Does Celiac Disease Or Gluten Intolerance Increase The Risk Of Having An Immune Reaction To Nanoparticles In Food?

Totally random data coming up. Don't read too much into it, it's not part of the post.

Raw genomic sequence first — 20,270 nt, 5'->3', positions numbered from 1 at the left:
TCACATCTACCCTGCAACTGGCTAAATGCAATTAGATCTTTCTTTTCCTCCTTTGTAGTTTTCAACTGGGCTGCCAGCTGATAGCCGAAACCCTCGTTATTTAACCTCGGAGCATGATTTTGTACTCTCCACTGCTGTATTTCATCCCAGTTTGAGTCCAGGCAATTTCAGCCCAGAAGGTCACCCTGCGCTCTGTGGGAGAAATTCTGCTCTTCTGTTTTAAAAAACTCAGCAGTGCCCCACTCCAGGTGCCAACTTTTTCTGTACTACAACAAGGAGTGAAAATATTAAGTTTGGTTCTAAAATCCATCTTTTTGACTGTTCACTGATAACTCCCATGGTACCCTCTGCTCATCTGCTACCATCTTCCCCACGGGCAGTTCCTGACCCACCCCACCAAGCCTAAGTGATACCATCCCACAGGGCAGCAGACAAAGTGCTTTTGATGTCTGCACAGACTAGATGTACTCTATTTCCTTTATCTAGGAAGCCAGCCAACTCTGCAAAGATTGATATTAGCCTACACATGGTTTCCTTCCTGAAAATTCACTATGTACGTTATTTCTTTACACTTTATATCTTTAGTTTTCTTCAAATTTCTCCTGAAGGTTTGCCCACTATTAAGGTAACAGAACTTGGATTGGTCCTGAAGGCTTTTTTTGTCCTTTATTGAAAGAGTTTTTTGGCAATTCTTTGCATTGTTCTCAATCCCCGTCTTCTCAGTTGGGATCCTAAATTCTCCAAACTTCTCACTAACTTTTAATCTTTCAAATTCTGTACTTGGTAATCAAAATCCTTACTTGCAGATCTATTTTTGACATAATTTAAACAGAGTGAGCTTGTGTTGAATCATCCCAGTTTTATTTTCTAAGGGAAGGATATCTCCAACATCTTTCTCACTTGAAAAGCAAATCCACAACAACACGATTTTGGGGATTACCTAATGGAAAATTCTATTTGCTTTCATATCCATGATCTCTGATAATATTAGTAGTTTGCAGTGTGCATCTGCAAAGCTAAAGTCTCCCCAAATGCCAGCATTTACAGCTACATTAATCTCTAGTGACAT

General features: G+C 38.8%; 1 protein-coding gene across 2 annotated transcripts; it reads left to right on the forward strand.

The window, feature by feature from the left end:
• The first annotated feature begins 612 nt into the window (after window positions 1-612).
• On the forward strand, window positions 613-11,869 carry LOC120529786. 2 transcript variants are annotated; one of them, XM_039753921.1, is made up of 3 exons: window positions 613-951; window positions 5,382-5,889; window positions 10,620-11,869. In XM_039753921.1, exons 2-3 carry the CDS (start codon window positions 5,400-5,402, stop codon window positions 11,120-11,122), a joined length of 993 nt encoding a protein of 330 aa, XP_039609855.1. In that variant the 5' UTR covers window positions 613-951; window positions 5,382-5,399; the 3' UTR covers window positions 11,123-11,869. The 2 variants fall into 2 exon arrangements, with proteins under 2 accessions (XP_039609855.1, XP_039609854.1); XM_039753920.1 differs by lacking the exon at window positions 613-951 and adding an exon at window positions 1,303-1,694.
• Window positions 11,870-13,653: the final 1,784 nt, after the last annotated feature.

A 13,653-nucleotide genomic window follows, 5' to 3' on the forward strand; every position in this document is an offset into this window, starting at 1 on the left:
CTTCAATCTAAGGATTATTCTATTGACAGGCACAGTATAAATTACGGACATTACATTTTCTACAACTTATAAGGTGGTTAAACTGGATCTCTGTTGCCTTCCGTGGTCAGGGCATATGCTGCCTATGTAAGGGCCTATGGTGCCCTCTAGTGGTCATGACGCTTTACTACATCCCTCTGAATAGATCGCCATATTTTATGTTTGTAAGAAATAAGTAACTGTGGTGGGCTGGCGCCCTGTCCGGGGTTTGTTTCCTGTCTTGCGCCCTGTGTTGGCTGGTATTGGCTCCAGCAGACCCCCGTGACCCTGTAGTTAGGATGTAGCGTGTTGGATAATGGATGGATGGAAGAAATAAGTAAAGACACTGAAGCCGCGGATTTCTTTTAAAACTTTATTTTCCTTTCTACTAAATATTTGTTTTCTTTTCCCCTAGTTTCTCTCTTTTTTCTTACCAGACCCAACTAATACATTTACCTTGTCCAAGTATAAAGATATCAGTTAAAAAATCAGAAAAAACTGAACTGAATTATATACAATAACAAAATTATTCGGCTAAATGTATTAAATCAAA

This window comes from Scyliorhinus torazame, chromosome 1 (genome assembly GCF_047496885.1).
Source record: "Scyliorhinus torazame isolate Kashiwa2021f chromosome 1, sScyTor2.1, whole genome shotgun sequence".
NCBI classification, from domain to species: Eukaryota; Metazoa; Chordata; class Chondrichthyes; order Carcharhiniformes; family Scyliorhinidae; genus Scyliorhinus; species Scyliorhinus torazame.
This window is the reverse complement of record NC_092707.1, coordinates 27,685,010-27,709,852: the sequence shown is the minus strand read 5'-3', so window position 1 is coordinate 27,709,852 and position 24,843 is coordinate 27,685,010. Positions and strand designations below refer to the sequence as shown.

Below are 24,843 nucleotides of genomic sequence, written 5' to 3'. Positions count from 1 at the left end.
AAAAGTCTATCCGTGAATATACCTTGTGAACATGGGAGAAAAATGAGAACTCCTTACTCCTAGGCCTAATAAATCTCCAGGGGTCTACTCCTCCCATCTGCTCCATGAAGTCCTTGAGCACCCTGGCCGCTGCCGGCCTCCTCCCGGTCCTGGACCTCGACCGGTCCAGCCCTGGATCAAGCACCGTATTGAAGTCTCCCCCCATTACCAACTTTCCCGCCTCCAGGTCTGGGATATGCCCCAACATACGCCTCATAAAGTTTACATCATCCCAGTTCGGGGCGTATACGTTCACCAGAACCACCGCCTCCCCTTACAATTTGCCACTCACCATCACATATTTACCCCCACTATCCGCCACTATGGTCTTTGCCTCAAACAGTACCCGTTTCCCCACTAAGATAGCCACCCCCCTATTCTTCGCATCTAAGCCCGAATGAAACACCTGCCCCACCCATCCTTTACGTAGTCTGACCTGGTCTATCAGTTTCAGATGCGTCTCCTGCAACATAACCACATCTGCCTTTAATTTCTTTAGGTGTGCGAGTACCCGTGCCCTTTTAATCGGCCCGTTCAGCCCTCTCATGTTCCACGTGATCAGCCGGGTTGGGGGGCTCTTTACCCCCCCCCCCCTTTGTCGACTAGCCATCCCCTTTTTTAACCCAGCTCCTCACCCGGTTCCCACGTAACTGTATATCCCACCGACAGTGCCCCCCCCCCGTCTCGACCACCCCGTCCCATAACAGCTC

Nanotechnology involves altering or manipulating tiny particles on a molecular and atomic scale, that are about the size of one billionth of a meter (called a nanometre). These incredibly small particles can be changed into a powder, added to a liquid, gas or other substances and used to create new materials or devices with many various applications. There has been much excitement about the future use of these fascinating nanoparticles, since the possibilities and supply seem endless. Their potential use is valued in biotechnology, certain industrial applications (ex. electronics, computers, plasmonics, energy production) and in medical applications (ex. timed released and targeted medication, immunizations, enzymes for catalyzing reactions, surgical applications such as nanoscale valves, DNA computers, nanorobots that could diagnose with sensors and treat illness by targeting certain organs). As well, these particles are valued in the food industry for their potential effects in stabilizing or preserving food (ex. coating on an a piece of fruit) and increasing the taste of certain food products. I find the subject of nanotechnology very intriguing and it is exciting to think that many past fictional ideas could actually become a reality in the future. Life might be much easier with all of these new gadgets, tools, and resources (1,2,6,7,15,21-27).